The members of Fluxus were alumni of John Cage's seminar in experimental composition at the New School, and subscribed to certain ideas emanating from Dr. Suzuki's seminars in Zen Buddhism at Columbia, both of which took place in the late 1950s. Zen ideas, as framed by Suzuki, had a vast transformative influence on the intellectual life of New York in those years. My own thought, set out in the already mentioned 1964 article, "The Art World," is seasoned with imagery I acquired from sitting in on Suzuki's class, as well as from his books. Cage is widely known for his endeavor to overcome the distinction between music and mere noise—a program generalized by Fluxus as "closing the gap between art and life." In those crucial years, especially in and around New York, the commonplace world of everyday experience had begun to undergo a kind of transfiguration in artistic consciousness. And this is a direct consequence of Suzuki's teaching. I found it philosophically thrilling to realize that nothing outward need distinguish a work of art from the most ordinary of objects or events—that a dance can consist in nothing more remarkable than sitting still, that whatever one hears can be music—even silence.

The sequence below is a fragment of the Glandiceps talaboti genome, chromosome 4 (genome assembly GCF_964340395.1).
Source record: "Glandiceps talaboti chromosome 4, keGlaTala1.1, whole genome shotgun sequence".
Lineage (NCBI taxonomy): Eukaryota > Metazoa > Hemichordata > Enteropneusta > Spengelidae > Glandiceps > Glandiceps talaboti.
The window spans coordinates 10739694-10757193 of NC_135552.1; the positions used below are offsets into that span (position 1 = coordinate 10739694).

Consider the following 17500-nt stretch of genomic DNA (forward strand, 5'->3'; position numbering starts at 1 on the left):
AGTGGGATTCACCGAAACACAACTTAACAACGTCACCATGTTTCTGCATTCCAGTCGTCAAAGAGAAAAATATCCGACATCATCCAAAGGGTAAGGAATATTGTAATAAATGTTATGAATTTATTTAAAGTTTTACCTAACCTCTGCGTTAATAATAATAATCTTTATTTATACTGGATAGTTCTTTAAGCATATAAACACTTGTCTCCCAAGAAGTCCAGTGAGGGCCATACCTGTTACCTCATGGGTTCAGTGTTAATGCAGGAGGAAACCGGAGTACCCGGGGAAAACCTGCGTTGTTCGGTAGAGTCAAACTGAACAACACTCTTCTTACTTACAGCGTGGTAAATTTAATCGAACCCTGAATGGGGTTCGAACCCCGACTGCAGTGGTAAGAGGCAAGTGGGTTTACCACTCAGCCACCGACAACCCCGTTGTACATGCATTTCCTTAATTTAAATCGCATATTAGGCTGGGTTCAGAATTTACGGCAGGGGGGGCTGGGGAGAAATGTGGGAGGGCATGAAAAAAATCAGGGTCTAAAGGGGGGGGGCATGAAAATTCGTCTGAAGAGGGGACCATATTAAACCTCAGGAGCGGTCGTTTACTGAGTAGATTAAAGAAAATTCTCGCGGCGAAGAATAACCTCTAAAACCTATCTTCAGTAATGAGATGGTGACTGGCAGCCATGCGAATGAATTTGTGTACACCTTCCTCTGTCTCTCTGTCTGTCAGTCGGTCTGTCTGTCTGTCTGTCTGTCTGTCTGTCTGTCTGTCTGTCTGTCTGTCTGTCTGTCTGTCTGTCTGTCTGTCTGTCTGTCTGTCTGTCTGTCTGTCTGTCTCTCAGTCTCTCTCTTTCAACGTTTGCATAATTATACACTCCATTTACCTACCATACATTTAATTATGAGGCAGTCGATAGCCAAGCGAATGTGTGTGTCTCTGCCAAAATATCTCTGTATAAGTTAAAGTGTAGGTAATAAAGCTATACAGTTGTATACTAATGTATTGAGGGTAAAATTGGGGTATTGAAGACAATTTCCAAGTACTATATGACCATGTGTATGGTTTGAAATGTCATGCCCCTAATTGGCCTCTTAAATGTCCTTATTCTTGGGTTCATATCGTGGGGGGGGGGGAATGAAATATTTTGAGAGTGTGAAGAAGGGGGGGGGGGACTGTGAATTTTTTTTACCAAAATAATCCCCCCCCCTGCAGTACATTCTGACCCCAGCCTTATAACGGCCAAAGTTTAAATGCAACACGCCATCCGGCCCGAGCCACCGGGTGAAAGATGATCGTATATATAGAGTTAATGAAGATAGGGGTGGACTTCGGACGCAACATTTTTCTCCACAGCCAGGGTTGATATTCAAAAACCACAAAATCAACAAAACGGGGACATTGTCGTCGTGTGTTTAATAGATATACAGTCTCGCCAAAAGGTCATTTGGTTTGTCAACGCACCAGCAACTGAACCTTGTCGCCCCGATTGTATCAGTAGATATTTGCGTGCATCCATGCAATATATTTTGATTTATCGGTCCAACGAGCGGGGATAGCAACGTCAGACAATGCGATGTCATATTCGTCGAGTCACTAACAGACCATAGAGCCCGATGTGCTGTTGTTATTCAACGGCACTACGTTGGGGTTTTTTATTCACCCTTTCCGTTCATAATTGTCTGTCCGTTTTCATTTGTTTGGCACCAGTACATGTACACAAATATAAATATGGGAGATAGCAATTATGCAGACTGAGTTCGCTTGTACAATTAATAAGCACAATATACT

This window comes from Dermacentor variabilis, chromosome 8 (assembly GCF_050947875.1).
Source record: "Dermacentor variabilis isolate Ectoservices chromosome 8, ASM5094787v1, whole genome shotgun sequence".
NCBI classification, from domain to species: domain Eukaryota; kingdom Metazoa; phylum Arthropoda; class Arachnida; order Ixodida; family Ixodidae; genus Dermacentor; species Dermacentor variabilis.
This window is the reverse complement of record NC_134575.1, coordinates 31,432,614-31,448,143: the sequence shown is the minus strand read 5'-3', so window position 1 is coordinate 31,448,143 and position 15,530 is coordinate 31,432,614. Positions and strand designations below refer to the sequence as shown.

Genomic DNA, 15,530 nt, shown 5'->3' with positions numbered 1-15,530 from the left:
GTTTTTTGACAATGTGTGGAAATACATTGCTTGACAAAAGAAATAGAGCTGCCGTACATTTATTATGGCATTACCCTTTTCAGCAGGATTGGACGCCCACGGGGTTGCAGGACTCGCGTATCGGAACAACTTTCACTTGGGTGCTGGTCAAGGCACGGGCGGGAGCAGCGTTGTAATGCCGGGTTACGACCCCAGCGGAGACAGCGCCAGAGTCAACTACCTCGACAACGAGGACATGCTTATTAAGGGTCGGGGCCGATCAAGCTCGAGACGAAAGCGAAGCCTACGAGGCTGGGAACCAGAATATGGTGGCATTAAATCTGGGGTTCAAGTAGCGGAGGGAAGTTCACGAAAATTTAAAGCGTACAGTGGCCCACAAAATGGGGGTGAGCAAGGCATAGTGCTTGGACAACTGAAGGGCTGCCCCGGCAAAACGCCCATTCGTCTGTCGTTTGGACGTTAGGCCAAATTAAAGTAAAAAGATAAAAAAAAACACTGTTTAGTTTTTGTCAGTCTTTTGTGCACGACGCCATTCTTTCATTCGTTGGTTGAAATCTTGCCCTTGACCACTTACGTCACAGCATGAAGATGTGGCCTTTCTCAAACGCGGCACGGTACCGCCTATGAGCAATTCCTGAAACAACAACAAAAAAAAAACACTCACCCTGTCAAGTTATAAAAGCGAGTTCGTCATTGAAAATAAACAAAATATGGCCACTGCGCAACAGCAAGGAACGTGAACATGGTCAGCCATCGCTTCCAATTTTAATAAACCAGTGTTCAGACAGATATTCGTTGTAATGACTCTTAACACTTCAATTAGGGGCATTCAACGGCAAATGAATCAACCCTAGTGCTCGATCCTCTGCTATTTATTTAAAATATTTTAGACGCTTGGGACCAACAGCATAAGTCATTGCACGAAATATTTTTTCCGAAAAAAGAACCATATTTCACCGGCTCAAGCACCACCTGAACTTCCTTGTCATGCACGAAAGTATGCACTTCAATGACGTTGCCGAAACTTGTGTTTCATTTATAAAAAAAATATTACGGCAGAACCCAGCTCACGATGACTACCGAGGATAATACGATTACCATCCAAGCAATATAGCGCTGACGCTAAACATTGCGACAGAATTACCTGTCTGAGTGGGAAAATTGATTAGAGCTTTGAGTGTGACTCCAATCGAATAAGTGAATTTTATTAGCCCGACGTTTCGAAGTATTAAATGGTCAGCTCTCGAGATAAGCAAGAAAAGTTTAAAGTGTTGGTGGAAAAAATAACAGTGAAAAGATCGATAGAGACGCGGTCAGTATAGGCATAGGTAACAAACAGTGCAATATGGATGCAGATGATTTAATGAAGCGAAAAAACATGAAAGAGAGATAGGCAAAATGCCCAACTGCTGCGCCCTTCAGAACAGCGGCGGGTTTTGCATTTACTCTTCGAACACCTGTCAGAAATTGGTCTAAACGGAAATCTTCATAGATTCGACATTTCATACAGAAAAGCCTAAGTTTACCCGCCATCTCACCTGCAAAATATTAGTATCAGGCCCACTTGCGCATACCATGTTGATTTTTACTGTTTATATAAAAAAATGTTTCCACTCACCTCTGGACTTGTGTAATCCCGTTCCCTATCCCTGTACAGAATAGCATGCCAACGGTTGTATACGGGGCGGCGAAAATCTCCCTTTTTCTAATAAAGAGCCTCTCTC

The Abuse Of Beauty, Arthur C. Danto, 2003.